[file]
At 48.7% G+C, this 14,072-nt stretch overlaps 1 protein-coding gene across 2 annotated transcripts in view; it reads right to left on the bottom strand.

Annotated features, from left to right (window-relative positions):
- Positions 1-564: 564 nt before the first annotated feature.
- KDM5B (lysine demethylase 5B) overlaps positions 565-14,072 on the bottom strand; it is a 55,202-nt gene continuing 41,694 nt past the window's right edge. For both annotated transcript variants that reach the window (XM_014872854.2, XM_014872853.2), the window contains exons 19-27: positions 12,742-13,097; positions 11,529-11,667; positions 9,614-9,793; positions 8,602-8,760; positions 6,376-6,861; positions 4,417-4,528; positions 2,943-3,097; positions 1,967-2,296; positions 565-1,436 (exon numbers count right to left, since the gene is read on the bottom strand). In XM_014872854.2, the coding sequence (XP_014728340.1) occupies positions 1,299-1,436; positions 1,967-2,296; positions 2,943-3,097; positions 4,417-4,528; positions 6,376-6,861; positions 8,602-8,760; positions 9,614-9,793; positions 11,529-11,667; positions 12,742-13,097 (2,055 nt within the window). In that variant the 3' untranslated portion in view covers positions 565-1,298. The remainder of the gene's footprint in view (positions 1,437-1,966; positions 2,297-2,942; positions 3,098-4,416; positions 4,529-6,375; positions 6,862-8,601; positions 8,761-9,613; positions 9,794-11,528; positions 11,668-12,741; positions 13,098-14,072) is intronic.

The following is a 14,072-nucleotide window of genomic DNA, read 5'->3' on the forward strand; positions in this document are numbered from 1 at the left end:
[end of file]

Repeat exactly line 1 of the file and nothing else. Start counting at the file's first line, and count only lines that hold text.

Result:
At 48.7% G+C, this 14,072-nt stretch overlaps 1 protein-coding gene across 2 annotated transcripts in view; it reads right to left on the bottom strand.